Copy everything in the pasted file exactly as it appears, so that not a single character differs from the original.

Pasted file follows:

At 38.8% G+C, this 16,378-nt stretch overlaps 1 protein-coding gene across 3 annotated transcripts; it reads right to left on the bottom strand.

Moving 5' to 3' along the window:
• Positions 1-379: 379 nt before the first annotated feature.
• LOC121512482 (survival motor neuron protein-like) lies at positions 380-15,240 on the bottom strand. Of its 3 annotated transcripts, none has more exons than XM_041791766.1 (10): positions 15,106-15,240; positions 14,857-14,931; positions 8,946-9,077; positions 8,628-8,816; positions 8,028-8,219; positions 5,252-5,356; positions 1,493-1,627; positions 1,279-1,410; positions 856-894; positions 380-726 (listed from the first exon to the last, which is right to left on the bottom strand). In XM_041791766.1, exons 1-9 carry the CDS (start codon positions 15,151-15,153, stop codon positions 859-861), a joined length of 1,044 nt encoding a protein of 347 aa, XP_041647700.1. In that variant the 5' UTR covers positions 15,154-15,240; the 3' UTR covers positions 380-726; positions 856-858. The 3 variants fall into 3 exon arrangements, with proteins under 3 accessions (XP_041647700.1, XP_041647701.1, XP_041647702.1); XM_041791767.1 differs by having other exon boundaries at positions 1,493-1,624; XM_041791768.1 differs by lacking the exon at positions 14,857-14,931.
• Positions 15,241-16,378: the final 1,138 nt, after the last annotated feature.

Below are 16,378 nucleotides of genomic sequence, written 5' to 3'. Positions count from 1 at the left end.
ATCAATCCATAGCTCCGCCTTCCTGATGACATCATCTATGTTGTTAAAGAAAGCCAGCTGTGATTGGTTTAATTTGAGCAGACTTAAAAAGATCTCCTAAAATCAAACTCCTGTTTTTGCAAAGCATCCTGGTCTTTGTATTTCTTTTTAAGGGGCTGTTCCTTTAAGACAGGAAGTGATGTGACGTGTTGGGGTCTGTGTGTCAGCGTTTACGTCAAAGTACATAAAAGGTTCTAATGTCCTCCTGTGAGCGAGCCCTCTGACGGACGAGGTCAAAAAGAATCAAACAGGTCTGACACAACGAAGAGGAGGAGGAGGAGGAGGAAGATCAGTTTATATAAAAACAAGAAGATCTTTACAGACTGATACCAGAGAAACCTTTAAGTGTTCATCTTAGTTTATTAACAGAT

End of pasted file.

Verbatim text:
At 38.8% G+C, this 16,378-nt stretch overlaps 1 protein-coding gene across 3 annotated transcripts; it reads right to left on the bottom strand.

Moving 5' to 3' along the window:
• Positions 1-379: 379 nt before the first annotated feature.
• LOC121512482 (survival motor neuron protein-like) lies at positions 380-15,240 on the bottom strand. Of its 3 annotated transcripts, none has more exons than XM_041791766.1 (10): positions 15,106-15,240; positions 14,857-14,931; positions 8,946-9,077; positions 8,628-8,816; positions 8,028-8,219; positions 5,252-5,356; positions 1,493-1,627; positions 1,279-1,410; positions 856-894; positions 380-726 (listed from the first exon to the last, which is right to left on the bottom strand). In XM_041791766.1, exons 1-9 carry the CDS (start codon positions 15,151-15,153, stop codon positions 859-861), a joined length of 1,044 nt encoding a protein of 347 aa, XP_041647700.1. In that variant the 5' UTR covers positions 15,154-15,240; the 3' UTR covers positions 380-726; positions 856-858. The 3 variants fall into 3 exon arrangements, with proteins under 3 accessions (XP_041647700.1, XP_041647701.1, XP_041647702.1); XM_041791767.1 differs by having other exon boundaries at positions 1,493-1,624; XM_041791768.1 differs by lacking the exon at positions 14,857-14,931.
• Positions 15,241-16,378: the final 1,138 nt, after the last annotated feature.

Below are 16,378 nucleotides of genomic sequence, written 5' to 3'. Positions count from 1 at the left end.
ATCAATCCATAGCTCCGCCTTCCTGATGACATCATCTATGTTGTTAAAGAAAGCCAGCTGTGATTGGTTTAATTTGAGCAGACTTAAAAAGATCTCCTAAAATCAAACTCCTGTTTTTGCAAAGCATCCTGGTCTTTGTATTTCTTTTTAAGGGGCTGTTCCTTTAAGACAGGAAGTGATGTGACGTGTTGGGGTCTGTGTGTCAGCGTTTACGTCAAAGTACATAAAAGGTTCTAATGTCCTCCTGTGAGCGAGCCCTCTGACGGACGAGGTCAAAAAGAATCAAACAGGTCTGACACAACGAAGAGGAGGAGGAGGAGGAGGAAGATCAGTTTATATAAAAACAAGAAGATCTTTACAGACTGATACCAGAGAAACCTTTAAGTGTTCATCTTAGTTTATTAACAGAT